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Hoffmann, R. A wiki for the life sciences where authorship matters. Nature Genetics (2008)

Structure and expression of the murine calcyon gene.

Calcyon was recently identified as a D1 dopamine receptor (DR1) interacting protein. Previous studies show that calcyon can potentiate DR1 mediated intracellular Ca(2+) release in transfected HEK293 cells, and may play an important role in DR1 Ca(2+) signaling in brain. We report that similar to the genomic structure of the human gene, the mouse calcyon gene contains six relatively short exons, with a large intron (about 8.4 kb) between exons one and two. The mouse and human calcyon genes exhibit a high level of sequence homology (77.5% at the nucleotide level) within coding regions. Northern blot and RT-PCR analyses reveal that mouse calcyon transcripts are most abundant in brain, but also present in testis and ovary, as well as in kidney and heart at much lower levels. The most distal of the transcript initiation sites identified by 5' RACE is located 159 nucleotides upstream of the putative start of translation. BLAST search of the NCBI mouse EST database and RT-PCR analysis uncovered two differentially spliced transcripts, "mcal-A" and "mcal-B." The two transcripts are identical, except that mcal-B contains a longer 3' untranslated region due to retention of a short intron (I5) between exons five and six. However, mcal-A represents the predominant calcyon transcript in mouse tissue. Further, the presence of I5 produced no detectable differences in the biosynthesis of calcyon polypeptide when expressed in HEK293, MDCK and Neuro2a cells.[1]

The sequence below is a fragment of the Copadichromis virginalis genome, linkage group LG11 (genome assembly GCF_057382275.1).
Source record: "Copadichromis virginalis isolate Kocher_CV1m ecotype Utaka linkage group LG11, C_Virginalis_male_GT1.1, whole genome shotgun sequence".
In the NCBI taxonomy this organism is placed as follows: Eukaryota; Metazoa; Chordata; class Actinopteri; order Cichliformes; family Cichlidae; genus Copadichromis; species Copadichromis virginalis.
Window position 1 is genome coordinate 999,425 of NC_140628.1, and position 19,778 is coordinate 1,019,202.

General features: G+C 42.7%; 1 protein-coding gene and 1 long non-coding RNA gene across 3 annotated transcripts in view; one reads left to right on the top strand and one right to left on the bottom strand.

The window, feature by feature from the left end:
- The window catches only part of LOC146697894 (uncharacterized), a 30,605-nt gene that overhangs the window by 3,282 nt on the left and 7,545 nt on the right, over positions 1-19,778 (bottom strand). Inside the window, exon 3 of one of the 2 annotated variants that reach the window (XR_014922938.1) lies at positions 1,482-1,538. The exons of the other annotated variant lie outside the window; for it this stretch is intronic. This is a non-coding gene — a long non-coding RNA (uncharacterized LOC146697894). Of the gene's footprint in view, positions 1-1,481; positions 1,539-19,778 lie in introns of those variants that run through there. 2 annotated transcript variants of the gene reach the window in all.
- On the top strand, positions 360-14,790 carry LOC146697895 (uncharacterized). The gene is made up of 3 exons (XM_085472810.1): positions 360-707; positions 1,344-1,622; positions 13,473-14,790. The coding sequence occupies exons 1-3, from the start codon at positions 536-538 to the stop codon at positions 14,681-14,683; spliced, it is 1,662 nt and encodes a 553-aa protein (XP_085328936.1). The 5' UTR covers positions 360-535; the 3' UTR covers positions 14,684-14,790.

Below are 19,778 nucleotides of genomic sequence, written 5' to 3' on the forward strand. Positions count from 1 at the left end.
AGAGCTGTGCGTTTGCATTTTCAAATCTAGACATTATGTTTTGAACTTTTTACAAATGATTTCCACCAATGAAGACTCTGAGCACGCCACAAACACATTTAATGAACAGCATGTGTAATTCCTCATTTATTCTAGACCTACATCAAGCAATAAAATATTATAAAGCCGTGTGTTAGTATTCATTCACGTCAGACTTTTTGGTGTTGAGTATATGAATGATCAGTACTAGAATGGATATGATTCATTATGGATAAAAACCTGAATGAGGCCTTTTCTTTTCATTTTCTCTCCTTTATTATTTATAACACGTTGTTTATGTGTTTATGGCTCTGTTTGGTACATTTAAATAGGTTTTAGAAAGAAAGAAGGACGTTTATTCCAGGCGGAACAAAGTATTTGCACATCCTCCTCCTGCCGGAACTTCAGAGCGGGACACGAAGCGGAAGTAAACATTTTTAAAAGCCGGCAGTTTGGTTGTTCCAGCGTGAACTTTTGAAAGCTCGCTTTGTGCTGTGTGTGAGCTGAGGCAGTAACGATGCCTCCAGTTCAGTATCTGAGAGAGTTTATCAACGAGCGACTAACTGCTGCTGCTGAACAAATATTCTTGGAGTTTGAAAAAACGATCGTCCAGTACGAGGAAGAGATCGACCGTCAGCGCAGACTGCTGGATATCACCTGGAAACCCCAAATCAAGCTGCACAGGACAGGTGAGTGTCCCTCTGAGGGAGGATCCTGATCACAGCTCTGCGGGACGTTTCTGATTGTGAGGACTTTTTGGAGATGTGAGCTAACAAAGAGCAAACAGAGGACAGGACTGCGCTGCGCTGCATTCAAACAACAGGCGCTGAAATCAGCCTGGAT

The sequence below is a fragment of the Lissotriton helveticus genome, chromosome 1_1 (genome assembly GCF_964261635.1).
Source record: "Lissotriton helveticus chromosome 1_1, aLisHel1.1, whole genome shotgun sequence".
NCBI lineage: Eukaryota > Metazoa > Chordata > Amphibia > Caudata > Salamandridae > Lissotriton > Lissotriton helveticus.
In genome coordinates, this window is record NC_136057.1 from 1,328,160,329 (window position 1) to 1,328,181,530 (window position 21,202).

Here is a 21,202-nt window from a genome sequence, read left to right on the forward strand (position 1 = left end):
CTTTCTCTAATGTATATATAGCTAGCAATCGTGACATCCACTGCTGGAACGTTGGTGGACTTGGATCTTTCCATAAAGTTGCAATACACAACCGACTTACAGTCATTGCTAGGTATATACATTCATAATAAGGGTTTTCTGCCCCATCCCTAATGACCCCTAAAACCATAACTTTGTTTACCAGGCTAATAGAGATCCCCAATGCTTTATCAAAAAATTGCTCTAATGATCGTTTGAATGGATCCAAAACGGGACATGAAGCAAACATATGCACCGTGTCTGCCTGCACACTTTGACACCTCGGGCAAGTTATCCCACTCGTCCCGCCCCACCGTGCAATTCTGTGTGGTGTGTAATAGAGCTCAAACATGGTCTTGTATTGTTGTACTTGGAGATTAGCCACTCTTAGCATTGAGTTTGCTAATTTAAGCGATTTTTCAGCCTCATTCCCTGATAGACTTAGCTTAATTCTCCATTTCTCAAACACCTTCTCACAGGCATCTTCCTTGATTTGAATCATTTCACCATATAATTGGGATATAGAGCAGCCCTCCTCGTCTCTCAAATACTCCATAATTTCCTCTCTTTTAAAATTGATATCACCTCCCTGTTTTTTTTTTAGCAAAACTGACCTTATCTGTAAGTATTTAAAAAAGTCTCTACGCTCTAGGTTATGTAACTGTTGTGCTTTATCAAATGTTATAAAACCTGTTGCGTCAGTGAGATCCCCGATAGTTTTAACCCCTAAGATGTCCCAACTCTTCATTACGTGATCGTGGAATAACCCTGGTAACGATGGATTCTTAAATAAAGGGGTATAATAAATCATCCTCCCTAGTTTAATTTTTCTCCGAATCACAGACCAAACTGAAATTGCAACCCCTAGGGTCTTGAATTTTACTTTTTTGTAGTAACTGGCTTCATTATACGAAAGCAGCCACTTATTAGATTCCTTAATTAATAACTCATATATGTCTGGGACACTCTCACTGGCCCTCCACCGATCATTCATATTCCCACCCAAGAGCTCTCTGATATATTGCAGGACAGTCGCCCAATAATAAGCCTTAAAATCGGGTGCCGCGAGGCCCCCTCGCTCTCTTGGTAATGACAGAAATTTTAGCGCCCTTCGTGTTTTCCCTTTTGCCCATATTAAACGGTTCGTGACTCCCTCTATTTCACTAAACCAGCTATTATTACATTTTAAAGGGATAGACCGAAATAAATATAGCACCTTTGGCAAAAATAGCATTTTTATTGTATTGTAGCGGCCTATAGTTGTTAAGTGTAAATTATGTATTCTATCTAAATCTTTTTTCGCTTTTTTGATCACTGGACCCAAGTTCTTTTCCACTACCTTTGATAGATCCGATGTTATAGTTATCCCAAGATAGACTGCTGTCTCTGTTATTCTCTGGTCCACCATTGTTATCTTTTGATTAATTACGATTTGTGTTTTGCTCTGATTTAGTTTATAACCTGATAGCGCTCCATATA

1. Structure and expression of the murine calcyon gene. Dai, R., Bergson, C. Gene (2003) [Pubmed]
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